Tenant Notification Fact Sheet for Carbon Tetrachloride
- Tenant Notification Fact Sheet for Carbon Tetrachloride is available in Portable Document Format (PDF, 24KB, 2pg.)
This fact sheet is provided to fulfill New York State Department of Health (NYS DOH) requirements for preparation of generic fact sheets under Article 27 (Title 24, Section 27-2405) of the Environmental Conservation Law.
Carbon tetrachloride is a man-made volatile organic chemical that was used as a household spot remover, an industrial degreasing agent, in dry cleaning, in fire extinguishers, and as a grain fumigant to kill insects. Most of these uses have been discontinued. Carbon tetrachloride was also used to make refrigerants and propellants for aerosol cans, but this use has declined in recent years because of the effects of many refrigerants and aerosol propellants on the earth's ozone layer.
Sources of Carbon Tetrachloride in Indoor Air
Household products containing carbon tetrachloride could be a possible source for carbon tetrachloride in indoor air. Another source could be evaporation from contaminated well water that is used for household purposes. Carbon tetrachloride may also enter homes through soil vapor intrusion, which occurs when the chemical evaporates from groundwater, enters soil vapor (air spaces between soil particles), and migrates through building foundations into the building's indoor air. Carbon tetrachloride has also been found at low concentrations in outdoor air.
Levels Typically Found in Air
The NYS DOH reviewed and compiled information from studies in New York State as well as from homes and office buildings across the United States on typical levels of carbon tetrachloride in indoor and outdoor air. Levels of carbon tetrachloride in the indoor air of homes and office settings and in outdoor air are expected to be less than 1 microgram per cubic meter (mcg/m3).
Health Risks Associated with Exposure
There is limited information on the health effects of carbon tetrachloride in humans following long-term exposure. Some humans exposed to large amounts of this chemical over short periods of time have had nervous system, liver and kidney damage. Exposure to high concentrations of carbon tetrachloride damages the liver, kidney, nervous system and male reproductive system in laboratory animals. Carbon tetrachloride causes cancer in laboratory animals exposed at high levels over their lifetimes. Whether or not carbon tetrachloride causes cancer in humans is unknown. Taken together, the human and animal studies suggest that long term human exposure to carbon tetrachloride (particularly at high levels) may increase the risk for cancer and for liver, kidney and nervous system toxicity.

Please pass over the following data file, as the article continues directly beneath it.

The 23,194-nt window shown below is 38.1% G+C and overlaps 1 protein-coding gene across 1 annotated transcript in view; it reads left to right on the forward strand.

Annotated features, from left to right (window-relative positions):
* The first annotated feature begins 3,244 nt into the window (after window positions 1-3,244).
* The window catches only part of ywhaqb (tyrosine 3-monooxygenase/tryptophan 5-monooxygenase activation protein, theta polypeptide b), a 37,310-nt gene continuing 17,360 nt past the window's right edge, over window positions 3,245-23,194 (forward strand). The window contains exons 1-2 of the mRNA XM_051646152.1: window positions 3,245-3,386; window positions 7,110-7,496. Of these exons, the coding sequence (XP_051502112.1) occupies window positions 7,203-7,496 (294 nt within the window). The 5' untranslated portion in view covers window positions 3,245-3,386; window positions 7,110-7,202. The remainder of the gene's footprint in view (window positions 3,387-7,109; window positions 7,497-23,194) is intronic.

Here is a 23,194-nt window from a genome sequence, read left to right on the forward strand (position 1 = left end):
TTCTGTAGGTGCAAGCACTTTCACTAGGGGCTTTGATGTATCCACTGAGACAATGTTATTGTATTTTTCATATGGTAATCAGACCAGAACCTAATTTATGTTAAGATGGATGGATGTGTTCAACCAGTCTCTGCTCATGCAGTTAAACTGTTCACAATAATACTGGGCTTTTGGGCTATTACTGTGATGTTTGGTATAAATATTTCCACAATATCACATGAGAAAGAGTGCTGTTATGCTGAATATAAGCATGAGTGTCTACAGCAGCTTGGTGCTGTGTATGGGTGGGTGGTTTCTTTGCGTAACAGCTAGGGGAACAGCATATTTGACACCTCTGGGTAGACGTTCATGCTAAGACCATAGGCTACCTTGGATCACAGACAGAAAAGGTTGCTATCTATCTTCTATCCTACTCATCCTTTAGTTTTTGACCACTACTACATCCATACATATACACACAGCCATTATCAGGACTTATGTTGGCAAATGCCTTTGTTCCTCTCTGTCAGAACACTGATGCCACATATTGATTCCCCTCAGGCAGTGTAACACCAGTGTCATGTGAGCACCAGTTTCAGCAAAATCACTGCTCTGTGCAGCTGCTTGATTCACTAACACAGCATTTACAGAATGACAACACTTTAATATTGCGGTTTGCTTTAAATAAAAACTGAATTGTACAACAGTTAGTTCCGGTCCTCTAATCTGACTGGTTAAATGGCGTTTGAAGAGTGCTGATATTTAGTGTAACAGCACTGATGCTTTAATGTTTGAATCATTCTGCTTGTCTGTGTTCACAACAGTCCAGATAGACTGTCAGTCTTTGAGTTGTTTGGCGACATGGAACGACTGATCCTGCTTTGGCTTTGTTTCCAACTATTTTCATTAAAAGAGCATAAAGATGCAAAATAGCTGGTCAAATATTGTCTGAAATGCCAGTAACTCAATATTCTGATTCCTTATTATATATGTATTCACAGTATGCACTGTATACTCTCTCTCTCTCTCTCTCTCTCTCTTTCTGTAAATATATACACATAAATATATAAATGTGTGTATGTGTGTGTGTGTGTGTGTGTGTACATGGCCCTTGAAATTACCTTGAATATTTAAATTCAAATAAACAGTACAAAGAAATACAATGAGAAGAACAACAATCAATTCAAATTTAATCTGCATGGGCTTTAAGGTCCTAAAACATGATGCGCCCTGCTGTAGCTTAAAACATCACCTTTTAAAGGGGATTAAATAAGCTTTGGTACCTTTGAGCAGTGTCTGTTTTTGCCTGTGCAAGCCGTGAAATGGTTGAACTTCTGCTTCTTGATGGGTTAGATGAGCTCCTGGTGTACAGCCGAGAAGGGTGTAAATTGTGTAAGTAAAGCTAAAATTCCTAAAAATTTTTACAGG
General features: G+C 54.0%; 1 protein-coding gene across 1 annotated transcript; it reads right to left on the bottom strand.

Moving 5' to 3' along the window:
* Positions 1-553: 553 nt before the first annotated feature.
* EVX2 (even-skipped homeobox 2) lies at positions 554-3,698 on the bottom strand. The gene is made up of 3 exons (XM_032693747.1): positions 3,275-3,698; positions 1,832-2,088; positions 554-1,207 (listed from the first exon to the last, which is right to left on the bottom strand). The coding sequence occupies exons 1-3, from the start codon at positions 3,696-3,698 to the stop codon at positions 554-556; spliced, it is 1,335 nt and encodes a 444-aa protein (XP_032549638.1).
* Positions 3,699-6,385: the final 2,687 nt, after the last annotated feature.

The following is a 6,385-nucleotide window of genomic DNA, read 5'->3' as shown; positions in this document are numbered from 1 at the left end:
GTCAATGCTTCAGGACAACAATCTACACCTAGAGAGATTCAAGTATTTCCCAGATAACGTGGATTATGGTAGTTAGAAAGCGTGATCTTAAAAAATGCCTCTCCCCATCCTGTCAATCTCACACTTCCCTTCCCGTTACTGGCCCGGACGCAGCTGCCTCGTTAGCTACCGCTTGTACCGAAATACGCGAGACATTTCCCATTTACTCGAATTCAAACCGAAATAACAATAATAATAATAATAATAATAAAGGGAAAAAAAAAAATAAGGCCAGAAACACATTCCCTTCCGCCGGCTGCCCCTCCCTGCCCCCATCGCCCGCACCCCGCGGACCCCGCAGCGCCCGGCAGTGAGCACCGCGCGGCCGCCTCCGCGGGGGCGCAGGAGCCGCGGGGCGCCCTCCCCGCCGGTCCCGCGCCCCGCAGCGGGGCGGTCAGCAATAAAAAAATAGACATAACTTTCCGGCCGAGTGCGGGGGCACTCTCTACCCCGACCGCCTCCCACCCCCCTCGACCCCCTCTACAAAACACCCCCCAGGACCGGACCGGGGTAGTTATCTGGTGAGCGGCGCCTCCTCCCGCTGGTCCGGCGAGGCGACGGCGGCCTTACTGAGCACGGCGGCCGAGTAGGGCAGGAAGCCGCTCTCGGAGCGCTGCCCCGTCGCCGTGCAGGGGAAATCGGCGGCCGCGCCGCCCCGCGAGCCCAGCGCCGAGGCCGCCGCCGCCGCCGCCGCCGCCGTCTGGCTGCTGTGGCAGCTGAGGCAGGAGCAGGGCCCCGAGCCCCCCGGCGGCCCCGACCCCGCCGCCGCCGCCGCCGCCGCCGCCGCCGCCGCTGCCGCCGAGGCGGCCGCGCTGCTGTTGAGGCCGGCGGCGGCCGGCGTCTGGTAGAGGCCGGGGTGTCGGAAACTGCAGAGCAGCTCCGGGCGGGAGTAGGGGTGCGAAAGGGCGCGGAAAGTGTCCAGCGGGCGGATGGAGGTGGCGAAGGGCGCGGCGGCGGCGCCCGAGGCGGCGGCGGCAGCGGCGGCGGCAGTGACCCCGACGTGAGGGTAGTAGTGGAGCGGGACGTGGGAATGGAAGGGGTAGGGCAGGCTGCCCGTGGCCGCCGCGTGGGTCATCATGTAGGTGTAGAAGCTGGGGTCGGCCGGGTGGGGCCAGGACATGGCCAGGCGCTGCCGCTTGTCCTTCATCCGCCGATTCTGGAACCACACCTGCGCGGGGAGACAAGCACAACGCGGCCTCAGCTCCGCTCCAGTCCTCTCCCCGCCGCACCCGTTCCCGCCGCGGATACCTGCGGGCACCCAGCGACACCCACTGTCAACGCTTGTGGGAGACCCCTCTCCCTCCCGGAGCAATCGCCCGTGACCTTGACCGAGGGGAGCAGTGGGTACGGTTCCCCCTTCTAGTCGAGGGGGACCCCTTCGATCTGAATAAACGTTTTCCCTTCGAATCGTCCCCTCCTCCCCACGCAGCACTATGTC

NYS DOH Air Guideline
The NYS DOH has not established a chemical-specific guideline for carbon tetrachloride in air. However, NYS DOH guidance for carbon tetrachloride and other air contaminants is that reasonable and practical actions should be taken to reduce exposure when indoor air levels are above those typically found in indoor air. The urgency to take actions increases as indoor air levels increase. The carbon tetrachloride exposure levels that cause health effects in animals or humans are many times higher than levels typically found in indoor air.
Ways to Limit Exposure to Carbon Tetrachloride in Indoor Air
In all cases, the specific actions to limit exposure to carbon tetrachloride in indoor air depend on a case-by-case evaluation of the situation. Removing household sources of carbon tetrachloride and maintaining adequate ventilation will usually help reduce indoor air levels of the chemical. A sub-slab depressurization system can reduce the amount of carbon tetrachloride entering indoor air by soil vapor intrusion. Use of an activated carbon filter on the water supply can reduce the amount of the chemical in contaminated well water that could evaporate into indoor air.
Reportable Detection Level
The reportable detection level for a chemical can vary depending on the analytical method used, the laboratory performing the analysis, and several other factors. Most laboratories that use the analytical methods recommended by the NYS DOH for measuring carbon tetrachloride in air (and approved by the National Environmental Laboratory Accreditation Conference or New York State's Environmental Laboratory Approval Program) can routinely detect the chemical at concentrations below 1 mcg/m3.
Additional information on carbon tetrachloride, ways to reduce exposure, indoor air contamination resulting from soil vapor intrusion, indoor and outdoor air levels and the Environmental Conservation Law can be found on the NYS DOH website on the Tenant Notification page.
If you have further questions about carbon tetrachloride and the information in this fact sheet, please call the NYS DOH at 518-402-7800 or 800-458-1158, e-mail to email@example.com, or write to the following address:Center for Environmental Health
Outreach and Education Group
Empire State Plaza-Corning Tower, Room 1642
Albany, New York 12237